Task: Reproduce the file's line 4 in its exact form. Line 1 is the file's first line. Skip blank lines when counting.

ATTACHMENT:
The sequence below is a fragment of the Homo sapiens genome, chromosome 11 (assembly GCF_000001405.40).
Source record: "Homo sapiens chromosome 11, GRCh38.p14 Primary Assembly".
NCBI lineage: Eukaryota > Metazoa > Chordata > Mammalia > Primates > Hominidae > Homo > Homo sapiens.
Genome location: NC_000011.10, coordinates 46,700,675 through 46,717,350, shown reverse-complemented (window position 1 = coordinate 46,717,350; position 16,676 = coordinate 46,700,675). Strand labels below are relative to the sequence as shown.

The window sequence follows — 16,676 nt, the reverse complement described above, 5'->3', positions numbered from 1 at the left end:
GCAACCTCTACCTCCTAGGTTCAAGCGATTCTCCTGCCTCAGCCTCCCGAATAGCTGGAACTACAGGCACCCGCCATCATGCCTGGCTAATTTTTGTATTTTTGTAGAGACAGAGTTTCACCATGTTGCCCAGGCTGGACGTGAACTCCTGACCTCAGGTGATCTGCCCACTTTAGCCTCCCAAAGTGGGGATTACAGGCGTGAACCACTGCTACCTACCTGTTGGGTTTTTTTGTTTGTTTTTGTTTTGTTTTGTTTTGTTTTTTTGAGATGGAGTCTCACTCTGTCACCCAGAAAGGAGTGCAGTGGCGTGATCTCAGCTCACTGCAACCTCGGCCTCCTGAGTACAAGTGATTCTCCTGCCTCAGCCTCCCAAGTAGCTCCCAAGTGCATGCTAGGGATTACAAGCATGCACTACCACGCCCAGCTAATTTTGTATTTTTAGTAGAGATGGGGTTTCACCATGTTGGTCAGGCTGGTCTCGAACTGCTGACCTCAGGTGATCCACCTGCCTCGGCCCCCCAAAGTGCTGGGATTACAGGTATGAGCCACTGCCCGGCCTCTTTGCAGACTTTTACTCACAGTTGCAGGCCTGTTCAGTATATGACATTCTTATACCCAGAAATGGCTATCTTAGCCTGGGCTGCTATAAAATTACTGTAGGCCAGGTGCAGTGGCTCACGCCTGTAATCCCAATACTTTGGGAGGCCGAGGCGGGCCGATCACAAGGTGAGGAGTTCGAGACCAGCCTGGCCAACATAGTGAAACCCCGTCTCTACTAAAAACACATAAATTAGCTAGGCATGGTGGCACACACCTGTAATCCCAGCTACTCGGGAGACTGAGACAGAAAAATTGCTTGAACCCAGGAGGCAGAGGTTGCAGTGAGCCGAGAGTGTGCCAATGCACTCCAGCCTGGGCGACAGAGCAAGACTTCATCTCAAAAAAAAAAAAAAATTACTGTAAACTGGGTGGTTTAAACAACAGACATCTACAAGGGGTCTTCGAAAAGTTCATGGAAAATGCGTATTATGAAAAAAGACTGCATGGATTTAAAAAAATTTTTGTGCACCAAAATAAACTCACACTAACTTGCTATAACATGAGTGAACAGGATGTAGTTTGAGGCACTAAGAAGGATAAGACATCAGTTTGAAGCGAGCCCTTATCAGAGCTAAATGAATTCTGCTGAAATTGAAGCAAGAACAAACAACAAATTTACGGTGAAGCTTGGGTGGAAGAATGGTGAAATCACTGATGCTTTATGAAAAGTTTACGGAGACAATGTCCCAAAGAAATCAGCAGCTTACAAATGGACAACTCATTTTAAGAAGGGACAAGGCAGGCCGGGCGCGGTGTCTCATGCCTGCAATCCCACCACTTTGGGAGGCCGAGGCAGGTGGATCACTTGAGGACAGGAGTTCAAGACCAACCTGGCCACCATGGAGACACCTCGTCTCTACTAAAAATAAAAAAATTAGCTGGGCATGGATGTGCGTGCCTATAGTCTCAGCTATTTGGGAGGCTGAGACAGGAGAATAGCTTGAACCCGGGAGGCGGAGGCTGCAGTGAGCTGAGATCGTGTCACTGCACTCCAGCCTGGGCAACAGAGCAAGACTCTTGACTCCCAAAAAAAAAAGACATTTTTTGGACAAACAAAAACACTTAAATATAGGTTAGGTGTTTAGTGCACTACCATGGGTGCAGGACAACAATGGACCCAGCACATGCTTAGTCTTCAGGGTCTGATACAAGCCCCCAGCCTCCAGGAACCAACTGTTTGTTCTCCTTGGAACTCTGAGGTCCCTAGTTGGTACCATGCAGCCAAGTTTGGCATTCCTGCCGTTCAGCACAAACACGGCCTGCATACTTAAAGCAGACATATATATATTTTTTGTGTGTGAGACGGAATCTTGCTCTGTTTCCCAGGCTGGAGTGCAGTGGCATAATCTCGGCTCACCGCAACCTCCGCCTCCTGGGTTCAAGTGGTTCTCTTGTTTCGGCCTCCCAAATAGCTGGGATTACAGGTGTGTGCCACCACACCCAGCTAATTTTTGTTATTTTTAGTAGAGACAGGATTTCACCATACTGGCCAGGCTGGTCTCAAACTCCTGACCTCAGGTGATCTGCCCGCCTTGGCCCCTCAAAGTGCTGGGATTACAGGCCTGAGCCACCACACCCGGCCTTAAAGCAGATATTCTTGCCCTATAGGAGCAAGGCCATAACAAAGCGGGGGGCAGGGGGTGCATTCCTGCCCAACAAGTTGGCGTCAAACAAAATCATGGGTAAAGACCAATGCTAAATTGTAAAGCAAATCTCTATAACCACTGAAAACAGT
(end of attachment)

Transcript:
Genome location: NC_000011.10, coordinates 46,700,675 through 46,717,350, shown reverse-complemented (window position 1 = coordinate 46,717,350; position 16,676 = coordinate 46,700,675). Strand labels below are relative to the sequence as shown.